The first official delegation from China was recently jointly hosted by the South African Veterinary Services and Racing South Africa, representing the SA Equine Trade Council from Monday, 04 June to Monday, 11 June. The primary purpose of their visit was to inspect South Africa’s AHS Controls with a longer term view of importing horses from South Africa. From the trade side, the delegation was able to understand the mechanics of South Africa’s horseracing and equestrian industries, to familiarise themselves with the South African brand and to gather information that will be reported back to enhance any future discussions on trade.
The inspection came about as a result of the SA Equine Trade Council being invited to join Deputy President Motlanthe’s State Visit to China last October. Racing South Africa CEO, Peter Gibson, met with his Chinese counter-part, Gaofeng “General” Yue, the executive secretary general of the China Horse Industry Association, the umbrella organisation that interfaces with the Chinese horse industry and their Government. China’s horse population once topped 13 million before dropping to the current 7.5 million, but with an aggressive growth strategy, China is now the biggest importer of horses from around the world, averaging 2000 horses per annum. News of a €40 million deal with Ireland in recent months gives an indication that the Chinese Central Government is nearing a decision regarding an appropriate gambling model that will allow horseracing to resume after an absence of over six decades when former Premier, Chairman Mao, outlawed gambling and which led to the closure of the thriving and historic Shanghai Jockey Club.
A detailed itinerary was planned with the Department of Agriculture, Forestry and Fisheries (DAFF) and the official opening meeting with the Director of Veterinary Services was held in Pretoria on Monday morning. That afternoon was spent at Onderstepoort visiting the Faculty of Veterinary Science, Equine Research Centre and South Africa’s main diagnostic laboratory, Onderstepoort Veterinary Institute (OVI).
An early flight to Cape Town followed where the delegates gained a perspective of the AHS Controlled Area from Rhodes Memorial. This was followed by an inspection of Kenilworth Quarantine Station, South Africa’s official vector-protected pre-export quarantine station. Western Cape Racing Club kindly provided lunch from the Director’s box at Kenilworth which offered a fine view of Cape Town’s premier racecourse. The group then transferred to Stellenbosch for a meeting with the Director Western Cape Veterinary Services and a visit to Stellenbosch Laboratory.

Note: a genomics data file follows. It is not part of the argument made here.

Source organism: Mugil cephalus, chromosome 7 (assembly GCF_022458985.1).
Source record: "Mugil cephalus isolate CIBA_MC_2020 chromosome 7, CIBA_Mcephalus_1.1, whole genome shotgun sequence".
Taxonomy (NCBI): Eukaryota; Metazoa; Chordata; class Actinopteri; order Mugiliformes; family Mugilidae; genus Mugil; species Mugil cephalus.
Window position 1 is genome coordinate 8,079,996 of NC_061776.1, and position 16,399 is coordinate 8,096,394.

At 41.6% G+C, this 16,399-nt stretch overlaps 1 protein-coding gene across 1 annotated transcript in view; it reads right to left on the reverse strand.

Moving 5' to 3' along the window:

Wednesday was set aside for a tour of stud farms in the AHS Controlled Area where the delegation were kindly hosted by Drakenstein, Klawervlei and Highlands Stud Farms with representation from Cape Thoroughbred Sales Keeping a promise to visit Cape Point before the delegation left Cape Town, not even a spectacular winter storm was able to deter the visitors and the group dutifully slogged their way to the lighthouse before returning drenched to Cape Town International Airport for their flight to Durban!
On arrival in Durban, the visitors were taken to Greyville Racecourse for a tour of the facilities and then hosted by Gold Circle for dinner at Ile Maurice in Umhlanga Rocks.
On Friday, the group enjoyed a tour of Summerveld Training Centre and breakfast at the clubhouse. Visits to trainer Dennis Drier’s stable yard, Baker & McVeighs’ Equine Hospital and the South African Jockey Academy followed before visiting the Shongweni Polo & Equestrian Club for lunch and an inspection of the facilities. Meetings were held with representatives of the SA Polo Association, SA National Equestrian Federation (SANEF) and the AHS Trust.
Racing at Clairwood Racecourse followed where the delegates were fortunate to enjoy the top class performance of Variety Club in the Gr.1 Rising Sun Gold Challenge.
On Sunday, the delegation travelled to Johannesburg via Mooi River and a visit to Summerhill Stud for lunch and a tour of the stud farm On arriva in Johannesburg, the delegation was hosted for dinner by Phumelela with representatives from the Racing Association and National Horseracing Authority present. An inspection of the impressive TBA Sales Complex closed proceedings from the equine aspect of the tour and it is hoped that some immediate investment in the South African bloodstock industry will result.
The closing meeting with the Director of Veterinary Services took place in Pretoria the following day which offered an opportunity for both parties to raise issues and plot the way forward. China has a very structured approach to matters pertaining to trade and the South African Government was provided with clear guidelines as to how to proceed.
The visitors recognised and acknowledged South Africa’s quality of bloodstock and competitive pricing compared to other international producers. They were impressed with our world class stud farms, training centres and racecourses and remarked on the environmental and climatic conditions around the country. As China is a developing racing industry and potential market for the future, this visit was about breaking the ice and has hopefully cemented a platform for any future discussions on trade.